Molecular characterization of caveolin-induced membrane curvature

Ariotti, Nicholas, Rae, James, Leneva, Natalya, Ferguson, Charles, Loo, Dorothy, Okano, Satomi, Hill, Michelle M., Walser, Piers, Collins, Brett M. and Parton, Robert G. (2015) Molecular characterization of caveolin-induced membrane curvature. Journal of Biological Chemistry, 290 41: 24875-24890. doi:10.1074/jbc.M115.644336

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Author Ariotti, Nicholas
Rae, James
Leneva, Natalya
Ferguson, Charles
Loo, Dorothy
Okano, Satomi
Hill, Michelle M.
Walser, Piers
Collins, Brett M.
Parton, Robert G.
Title Molecular characterization of caveolin-induced membrane curvature
Journal name Journal of Biological Chemistry   Check publisher's open access policy
ISSN 1083-351X
Publication date 2015-10-09
Sub-type Article (original research)
DOI 10.1074/jbc.M115.644336
Open Access Status File (Publisher version)
Volume 290
Issue 41
Start page 24875
End page 24890
Total pages 16
Place of publication Rockville, MD, United States
Publisher American Society for Biochemistry and Molecular Biology
Collection year 2016
Language eng
Abstract The generation of caveolae involves insertion of the cholesterol-binding integral membrane protein caveolin-1 (Cav1) into the membrane, however, the precise molecular mechanisms are as yet unknown. We have speculated that insertion of the caveolin scaffolding domain (CSD), a conserved amphipathic region implicated in interactions with signaling proteins, is crucial for caveola formation. We now define the core membrane-juxtaposed region of Cav1 and show that the oligomerization domain and CSD are protected by tight association with the membrane in both mature mammalian caveolae and a model prokaryotic system for caveola biogenesis. Cryoelectron tomography reveals the core membrane-juxtaposed domain to be sufficient to maintain oligomerization as defined by polyhedral distortion of the caveolar membrane. Through mutagenesis we demonstrate the importance of the membrane association of the oligomerization domain/CSD for defined caveola biogenesis and furthermore, highlight the functional significance of the intramembrane domain and the CSD for defined caveolin-induced membrane deformation. Finally, we define the core structural domain of Cav1, constituting only 66 amino acids and of great potential to nanoengineering applications, which is required for caveolin-induced vesicle formation in a bacterial system. These results have significant implications for understanding the role of Cav1 in caveola formation and in regulating cellular signaling events.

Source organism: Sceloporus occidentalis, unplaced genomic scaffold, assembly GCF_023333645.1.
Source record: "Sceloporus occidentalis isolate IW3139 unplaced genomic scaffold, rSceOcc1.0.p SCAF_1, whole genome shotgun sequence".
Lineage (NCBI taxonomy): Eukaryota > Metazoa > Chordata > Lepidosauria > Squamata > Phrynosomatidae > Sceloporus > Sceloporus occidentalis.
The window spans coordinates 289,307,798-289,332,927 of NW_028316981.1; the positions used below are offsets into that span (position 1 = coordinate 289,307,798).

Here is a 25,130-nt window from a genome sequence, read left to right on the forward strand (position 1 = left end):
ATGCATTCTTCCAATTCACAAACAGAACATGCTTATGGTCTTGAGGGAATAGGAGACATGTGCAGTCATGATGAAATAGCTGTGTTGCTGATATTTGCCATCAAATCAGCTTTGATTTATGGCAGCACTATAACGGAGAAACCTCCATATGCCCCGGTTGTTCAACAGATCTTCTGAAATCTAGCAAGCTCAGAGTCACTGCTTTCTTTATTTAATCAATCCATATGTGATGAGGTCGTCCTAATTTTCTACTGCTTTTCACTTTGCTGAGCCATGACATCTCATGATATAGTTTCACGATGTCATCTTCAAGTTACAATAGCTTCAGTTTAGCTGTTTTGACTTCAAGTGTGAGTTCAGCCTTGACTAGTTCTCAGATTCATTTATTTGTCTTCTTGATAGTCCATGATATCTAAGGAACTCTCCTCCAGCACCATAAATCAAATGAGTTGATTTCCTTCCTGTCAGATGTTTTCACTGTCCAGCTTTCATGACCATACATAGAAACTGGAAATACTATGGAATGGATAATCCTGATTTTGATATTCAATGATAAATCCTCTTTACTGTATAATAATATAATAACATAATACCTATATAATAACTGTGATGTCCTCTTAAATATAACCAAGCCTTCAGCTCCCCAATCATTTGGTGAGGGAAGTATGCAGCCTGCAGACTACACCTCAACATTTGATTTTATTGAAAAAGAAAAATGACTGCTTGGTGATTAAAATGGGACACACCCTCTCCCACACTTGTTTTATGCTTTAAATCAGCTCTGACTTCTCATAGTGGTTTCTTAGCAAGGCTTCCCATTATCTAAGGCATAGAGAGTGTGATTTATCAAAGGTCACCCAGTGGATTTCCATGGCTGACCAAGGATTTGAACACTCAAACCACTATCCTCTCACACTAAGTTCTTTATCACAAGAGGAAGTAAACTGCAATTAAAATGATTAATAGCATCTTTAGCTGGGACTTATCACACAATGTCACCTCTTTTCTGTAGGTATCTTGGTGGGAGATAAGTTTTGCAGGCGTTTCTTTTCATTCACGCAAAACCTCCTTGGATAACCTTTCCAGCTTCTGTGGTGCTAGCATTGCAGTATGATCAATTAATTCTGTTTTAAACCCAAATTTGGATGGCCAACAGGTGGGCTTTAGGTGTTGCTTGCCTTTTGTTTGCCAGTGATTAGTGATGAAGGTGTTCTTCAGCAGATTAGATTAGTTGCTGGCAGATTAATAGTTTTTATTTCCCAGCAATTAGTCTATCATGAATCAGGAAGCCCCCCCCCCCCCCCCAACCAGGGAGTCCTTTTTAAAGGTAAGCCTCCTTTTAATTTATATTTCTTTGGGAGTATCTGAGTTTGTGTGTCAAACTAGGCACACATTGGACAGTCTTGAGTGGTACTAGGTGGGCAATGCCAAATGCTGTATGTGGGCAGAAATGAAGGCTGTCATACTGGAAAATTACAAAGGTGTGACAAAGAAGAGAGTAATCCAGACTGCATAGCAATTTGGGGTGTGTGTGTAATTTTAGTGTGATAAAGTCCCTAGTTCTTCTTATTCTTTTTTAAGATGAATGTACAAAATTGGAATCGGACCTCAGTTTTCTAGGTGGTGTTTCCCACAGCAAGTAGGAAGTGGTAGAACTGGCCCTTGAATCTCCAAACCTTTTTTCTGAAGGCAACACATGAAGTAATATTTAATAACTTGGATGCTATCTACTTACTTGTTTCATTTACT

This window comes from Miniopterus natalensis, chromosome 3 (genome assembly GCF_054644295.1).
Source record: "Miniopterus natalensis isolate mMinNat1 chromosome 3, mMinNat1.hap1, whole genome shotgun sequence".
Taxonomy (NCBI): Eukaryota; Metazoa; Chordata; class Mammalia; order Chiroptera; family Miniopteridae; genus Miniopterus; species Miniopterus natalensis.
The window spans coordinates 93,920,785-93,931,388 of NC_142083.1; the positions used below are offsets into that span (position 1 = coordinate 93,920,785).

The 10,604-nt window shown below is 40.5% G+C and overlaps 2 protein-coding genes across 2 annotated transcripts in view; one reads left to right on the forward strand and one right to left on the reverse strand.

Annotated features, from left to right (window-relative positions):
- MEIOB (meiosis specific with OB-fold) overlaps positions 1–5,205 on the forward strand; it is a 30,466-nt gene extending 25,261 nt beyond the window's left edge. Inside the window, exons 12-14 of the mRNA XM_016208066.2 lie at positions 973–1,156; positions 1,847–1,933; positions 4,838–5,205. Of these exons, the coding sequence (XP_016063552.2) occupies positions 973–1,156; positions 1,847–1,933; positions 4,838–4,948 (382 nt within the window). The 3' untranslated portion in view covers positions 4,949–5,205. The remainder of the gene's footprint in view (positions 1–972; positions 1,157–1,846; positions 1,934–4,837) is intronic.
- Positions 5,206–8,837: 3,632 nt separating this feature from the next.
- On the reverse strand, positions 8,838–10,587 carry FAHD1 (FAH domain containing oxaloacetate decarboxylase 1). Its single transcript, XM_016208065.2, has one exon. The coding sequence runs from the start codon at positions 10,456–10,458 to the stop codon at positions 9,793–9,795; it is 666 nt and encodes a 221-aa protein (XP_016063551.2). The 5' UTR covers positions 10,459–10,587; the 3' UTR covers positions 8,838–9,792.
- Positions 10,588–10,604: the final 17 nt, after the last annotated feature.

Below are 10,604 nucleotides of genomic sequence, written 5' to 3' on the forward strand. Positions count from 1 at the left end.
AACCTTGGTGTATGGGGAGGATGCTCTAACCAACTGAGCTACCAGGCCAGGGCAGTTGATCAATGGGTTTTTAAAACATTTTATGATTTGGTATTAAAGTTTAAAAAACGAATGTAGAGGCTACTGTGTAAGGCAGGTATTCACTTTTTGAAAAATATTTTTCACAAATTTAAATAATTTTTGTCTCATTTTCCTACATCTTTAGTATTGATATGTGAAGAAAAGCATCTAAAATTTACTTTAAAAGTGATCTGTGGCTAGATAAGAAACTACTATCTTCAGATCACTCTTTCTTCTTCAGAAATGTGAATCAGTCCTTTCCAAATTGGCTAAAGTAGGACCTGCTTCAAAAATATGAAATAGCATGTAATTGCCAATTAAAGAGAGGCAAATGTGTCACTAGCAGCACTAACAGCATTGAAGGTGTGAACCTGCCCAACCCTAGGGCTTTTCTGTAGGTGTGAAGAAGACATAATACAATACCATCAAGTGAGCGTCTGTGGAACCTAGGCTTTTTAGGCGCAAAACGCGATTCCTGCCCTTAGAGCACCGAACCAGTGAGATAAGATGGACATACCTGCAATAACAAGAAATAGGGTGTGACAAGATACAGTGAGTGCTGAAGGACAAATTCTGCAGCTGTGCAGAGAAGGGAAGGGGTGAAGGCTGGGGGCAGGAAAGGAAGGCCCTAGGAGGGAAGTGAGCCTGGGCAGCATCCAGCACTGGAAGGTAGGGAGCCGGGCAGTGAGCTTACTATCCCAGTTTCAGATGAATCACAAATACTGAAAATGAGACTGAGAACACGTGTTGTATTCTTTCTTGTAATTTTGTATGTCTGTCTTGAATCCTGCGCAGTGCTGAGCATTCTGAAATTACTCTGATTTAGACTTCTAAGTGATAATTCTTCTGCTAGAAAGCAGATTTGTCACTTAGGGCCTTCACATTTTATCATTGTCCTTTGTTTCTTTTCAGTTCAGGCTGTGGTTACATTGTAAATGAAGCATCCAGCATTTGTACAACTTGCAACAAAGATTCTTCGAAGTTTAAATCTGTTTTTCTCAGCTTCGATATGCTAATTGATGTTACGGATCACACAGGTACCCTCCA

Keyword Caveolae
Electron microscopy (EM)
Electron tomography
Protein domain
Membrane deformation
Q-Index Code C1
Q-Index Status Confirmed Code
Institutional Status UQ

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